Cut through from the market to Shambles in future, and you’ll be assailed by the glorious smell of fresh bread.
This week Little Shambles became home to the Bluebird Bakery. And anyone who pauses to look at the treats piled high in its window will have to possess willpower of steel not to pop in and buy something delicious.
When we called in the window display included Earl Grey teacakes (75p each); chorizo rolls (£1.50), and ham and cheese brioche, complete with the glossiest of glazes (£1.50).
A large savoury Danish, with cheese, pastrami and red onion (£2.50) would make for a hearty lunch. And then there are the tray bakes (£1.50-£1.80); award-winning brownies and salted caramel shortbread to die for.
And we haven’t even mentioned the bread…
“All our bread meets the criteria of the Real Bread Campaign,” says Al Kippax, the owner of Bluebird Bakery.
To be a part of that campaign bakers must promise to use local flours, preferably organic – which Bluebird does – and not use any additives.
On sale when we called round were white cobs (£1.80), three types of Rye bread (£2.50) and sourdough loaves (small £2, large £3.50).
Whereas if you go and look at a similar loaf in a supermarket, they call it sourdough but they put a little bit of sourdough culture in it. The rest of it is a load of chemicals and flour improvers and things like that.
People who are used only to supermarket bread are in for a big treat for the tastebuds when they buy some of the proper stuff, says Al.
And it’s healthier too.
Our white bread is a lot better for you than what you’d get in a supermarket.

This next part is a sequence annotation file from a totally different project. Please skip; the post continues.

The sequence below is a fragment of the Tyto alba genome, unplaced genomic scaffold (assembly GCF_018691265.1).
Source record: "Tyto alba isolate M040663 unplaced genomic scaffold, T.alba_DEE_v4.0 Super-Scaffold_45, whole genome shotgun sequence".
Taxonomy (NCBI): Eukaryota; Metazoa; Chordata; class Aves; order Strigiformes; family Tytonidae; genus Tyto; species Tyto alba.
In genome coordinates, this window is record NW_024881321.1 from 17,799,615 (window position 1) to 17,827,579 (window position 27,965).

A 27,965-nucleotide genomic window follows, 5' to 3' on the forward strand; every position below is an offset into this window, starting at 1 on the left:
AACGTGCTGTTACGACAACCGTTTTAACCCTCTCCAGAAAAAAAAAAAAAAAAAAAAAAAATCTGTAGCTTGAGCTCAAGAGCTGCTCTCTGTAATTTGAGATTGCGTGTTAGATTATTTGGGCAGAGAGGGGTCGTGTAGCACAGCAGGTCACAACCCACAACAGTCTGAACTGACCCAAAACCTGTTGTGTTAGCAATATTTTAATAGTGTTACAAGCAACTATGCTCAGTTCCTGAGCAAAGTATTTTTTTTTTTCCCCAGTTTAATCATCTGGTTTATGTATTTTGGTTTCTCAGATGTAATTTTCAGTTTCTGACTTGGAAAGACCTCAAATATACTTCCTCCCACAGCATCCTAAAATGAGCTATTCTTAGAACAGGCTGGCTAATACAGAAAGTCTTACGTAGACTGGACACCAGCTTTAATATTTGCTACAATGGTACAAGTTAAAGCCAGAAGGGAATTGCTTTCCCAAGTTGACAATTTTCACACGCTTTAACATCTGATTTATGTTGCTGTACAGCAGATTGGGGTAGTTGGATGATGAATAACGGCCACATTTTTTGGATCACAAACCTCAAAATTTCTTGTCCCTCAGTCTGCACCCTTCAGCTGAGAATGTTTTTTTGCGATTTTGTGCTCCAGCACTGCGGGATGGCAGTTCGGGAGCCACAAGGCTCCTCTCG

But ideally I think the best bread for you is something like a wholemeal sourdough.
It has a lot more nutrition. The sourdough process with a long fermentation that we use brings out a lot more of the goodness and vitamins from the wheat itself.
Self taught baker
Al was a chef in London before his move north. He got a job in Meltons Too with the original intention of opening a café.
But seeing the proliferation of cafés in the city he hit on the idea of opening a bakery instead: “I realised there was only one, the Haxby Baker, at the time, who was doing the types of bread I was used to eating down in London.”
He went on a short baking course and taught himself. Six months later, in November 2011, he was ready to trade.
But it was tough – baking at his home kitchen at night and selling the bread on his stall during the day.
“I’d get to bed about 4 or 5 in the morning, I’d have about three hours sleep then I’d get up and go and sell it in the market.”
He did that for about a year before finding premises on Micklegate. More recently he took a unit at Talbot Yard, the artisan food hub in Malton – a Malton shop is to follow later this month.
The Little Shambles shop is in a more central location than his Micklegate one, and will capitalise on the customer base Bluebird built up on its market stall nearby.
It is very close to another artisan baker, Via Veccia on Shambles. Was he worried about them being neighbours?
Our bread is very different. We’ve been on the market a long time, and that’s not affected their trade.
Opening the Little Shambles shop marks a new chapter in a story that has seen him batch baking at home to making a thousand loaves a week.
Bluebird Bakery now employs several people and supplies ten organisations wholesale, including Fossgate Social, Sotano and City Screen.
So what next, Al?
Things have changed so much in the last year that I need to stand back and catch my breath.